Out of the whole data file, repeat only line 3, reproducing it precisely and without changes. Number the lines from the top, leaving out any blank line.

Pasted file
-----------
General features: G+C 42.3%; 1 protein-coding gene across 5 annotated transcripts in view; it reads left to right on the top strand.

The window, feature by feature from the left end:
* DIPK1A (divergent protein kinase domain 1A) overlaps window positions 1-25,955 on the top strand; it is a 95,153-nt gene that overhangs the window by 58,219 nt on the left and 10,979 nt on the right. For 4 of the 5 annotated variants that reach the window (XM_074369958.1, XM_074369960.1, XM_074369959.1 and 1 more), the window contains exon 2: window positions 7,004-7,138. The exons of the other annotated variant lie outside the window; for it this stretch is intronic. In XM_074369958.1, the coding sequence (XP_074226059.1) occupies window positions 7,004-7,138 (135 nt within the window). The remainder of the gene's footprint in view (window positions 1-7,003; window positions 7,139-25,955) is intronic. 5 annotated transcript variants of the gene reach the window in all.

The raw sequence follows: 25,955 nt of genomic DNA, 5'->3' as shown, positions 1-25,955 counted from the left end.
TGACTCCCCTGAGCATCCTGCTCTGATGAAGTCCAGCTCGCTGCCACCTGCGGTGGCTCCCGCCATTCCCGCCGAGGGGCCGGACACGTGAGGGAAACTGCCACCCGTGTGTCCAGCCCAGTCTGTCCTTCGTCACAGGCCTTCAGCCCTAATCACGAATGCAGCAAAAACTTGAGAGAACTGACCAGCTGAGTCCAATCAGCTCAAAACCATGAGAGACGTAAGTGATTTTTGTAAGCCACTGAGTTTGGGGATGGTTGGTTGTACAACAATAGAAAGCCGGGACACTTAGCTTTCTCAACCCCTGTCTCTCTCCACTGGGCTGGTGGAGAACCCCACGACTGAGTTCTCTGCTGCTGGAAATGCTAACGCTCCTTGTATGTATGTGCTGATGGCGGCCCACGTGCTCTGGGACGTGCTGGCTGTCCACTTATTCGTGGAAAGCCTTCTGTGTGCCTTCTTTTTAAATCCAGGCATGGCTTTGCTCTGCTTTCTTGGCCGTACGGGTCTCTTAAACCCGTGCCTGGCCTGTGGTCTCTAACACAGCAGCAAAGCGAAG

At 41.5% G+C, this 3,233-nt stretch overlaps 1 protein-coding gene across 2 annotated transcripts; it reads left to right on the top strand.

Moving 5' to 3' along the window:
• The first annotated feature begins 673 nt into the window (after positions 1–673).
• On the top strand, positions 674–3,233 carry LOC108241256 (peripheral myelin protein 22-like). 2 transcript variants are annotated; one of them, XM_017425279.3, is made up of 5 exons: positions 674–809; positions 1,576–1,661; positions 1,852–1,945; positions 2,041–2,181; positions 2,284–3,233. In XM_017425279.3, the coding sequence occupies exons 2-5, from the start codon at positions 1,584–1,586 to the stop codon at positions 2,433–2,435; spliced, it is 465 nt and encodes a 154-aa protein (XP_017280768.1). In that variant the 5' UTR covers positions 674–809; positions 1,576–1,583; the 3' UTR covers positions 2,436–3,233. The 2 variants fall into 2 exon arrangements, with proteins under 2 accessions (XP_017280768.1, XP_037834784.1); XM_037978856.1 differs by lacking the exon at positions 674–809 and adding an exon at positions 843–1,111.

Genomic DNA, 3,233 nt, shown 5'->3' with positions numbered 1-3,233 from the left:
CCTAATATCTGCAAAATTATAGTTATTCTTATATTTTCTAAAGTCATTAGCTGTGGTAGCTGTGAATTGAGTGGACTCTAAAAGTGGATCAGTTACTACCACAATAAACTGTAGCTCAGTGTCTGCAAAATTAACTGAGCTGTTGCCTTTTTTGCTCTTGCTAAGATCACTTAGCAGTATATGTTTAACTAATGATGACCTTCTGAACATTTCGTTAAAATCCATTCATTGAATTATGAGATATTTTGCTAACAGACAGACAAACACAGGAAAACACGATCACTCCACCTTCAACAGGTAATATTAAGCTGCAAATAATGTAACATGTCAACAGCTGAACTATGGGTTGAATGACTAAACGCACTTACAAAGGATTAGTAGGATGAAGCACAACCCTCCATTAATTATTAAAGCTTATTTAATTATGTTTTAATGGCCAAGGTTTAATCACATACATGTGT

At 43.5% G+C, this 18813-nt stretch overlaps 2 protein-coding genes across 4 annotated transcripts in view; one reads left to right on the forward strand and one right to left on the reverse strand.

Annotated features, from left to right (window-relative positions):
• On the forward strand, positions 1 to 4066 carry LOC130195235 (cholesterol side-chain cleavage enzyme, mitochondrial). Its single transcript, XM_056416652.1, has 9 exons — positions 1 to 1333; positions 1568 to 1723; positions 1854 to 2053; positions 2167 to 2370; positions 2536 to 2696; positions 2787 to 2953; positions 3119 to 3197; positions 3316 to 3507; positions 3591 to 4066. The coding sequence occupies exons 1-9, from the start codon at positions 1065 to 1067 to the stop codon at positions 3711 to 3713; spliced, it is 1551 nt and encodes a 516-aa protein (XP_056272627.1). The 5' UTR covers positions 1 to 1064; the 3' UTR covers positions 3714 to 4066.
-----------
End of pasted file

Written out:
* DIPK1A (divergent protein kinase domain 1A) overlaps window positions 1-25,955 on the top strand; it is a 95,153-nt gene that overhangs the window by 58,219 nt on the left and 10,979 nt on the right. For 4 of the 5 annotated variants that reach the window (XM_074369958.1, XM_074369960.1, XM_074369959.1 and 1 more), the window contains exon 2: window positions 7,004-7,138. The exons of the other annotated variant lie outside the window; for it this stretch is intronic. In XM_074369958.1, the coding sequence (XP_074226059.1) occupies window positions 7,004-7,138 (135 nt within the window). The remainder of the gene's footprint in view (window positions 1-7,003; window positions 7,139-25,955) is intronic. 5 annotated transcript variants of the gene reach the window in all.